Can I recover?
Yes, yes and yes! We believe it and have seen it. There is always hope.
On the tastelife course you will hear stories from many people who have walked out of their eating behaviour step by step.
- Being fully engaged with life – tasting life again
- Normal eating patterns
- Liking and loving yourself
What does recovery involve?
- It takes patience. It’s about progress and learning some new ways of being.
- Admit there is a problem and make the decision to change, one step at a time. Only you can do this.
- Accept you are unlikely to recover on your own, and then find support. Get help from your GP – CBT or anti-depressants may help, and blood tests to check you are not at immediate risk.
- Find some one-to-one time – counselling, a trusted person, and support from family and friends.
- Come on a tastelife course.
- If you have a faith, use the services on offer.
- Understand and come to terms with the past, as much as possible.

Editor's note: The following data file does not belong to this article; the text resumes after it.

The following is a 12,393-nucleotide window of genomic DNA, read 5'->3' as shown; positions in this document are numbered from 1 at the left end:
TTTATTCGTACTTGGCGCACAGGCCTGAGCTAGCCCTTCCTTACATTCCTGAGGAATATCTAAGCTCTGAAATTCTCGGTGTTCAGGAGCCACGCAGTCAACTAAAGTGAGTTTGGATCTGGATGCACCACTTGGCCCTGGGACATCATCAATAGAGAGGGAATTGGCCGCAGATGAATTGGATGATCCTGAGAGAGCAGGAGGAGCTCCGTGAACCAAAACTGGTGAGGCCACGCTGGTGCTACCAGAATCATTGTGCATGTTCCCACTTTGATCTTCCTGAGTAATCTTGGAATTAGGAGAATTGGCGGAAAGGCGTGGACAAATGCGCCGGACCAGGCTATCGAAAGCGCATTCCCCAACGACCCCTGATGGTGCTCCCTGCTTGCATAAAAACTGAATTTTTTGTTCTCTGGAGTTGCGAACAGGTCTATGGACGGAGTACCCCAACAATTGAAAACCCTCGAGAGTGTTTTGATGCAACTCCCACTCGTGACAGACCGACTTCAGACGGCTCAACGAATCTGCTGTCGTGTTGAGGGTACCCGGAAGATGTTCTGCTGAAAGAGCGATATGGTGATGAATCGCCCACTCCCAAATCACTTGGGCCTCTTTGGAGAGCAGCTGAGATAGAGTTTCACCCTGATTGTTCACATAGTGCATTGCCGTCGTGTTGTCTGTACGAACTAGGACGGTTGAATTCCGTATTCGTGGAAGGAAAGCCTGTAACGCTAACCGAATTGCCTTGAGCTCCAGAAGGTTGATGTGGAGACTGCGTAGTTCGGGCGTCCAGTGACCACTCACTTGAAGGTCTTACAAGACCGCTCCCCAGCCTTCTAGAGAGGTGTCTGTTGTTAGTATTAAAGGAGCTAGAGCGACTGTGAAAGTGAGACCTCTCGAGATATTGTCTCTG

- Challenge your thoughts and beliefs, because some of them will not be true.
- Choose life – get involved again. Do things you love doing, that make you feel alive and happy.
- Revive old friendships and make new ones.
- It is possible to break free. Others have.
Someone to talk to
Identify a friend or family member you can contact at any time, with whom there is total honesty. Let them challenge you and reassure you that they will stand by you anyway.
Fill your life with good things
Fill your life with good things. This will help to stop you thinking about food all the time. The more you experience, the more you will realise that life is worth living.
Keep a record of your progress
Keep a recovery journal. Write down positive thoughts and why you want to get better. If you have a bad day, try to identify the trigger points and jot these down too.
A smile file will break the spell of bad moments
Make a smile file. Put a few things in that can help you feel better: like thank you cards, family photos, funny cartoons, treasured emails or texts. Keep it accessible.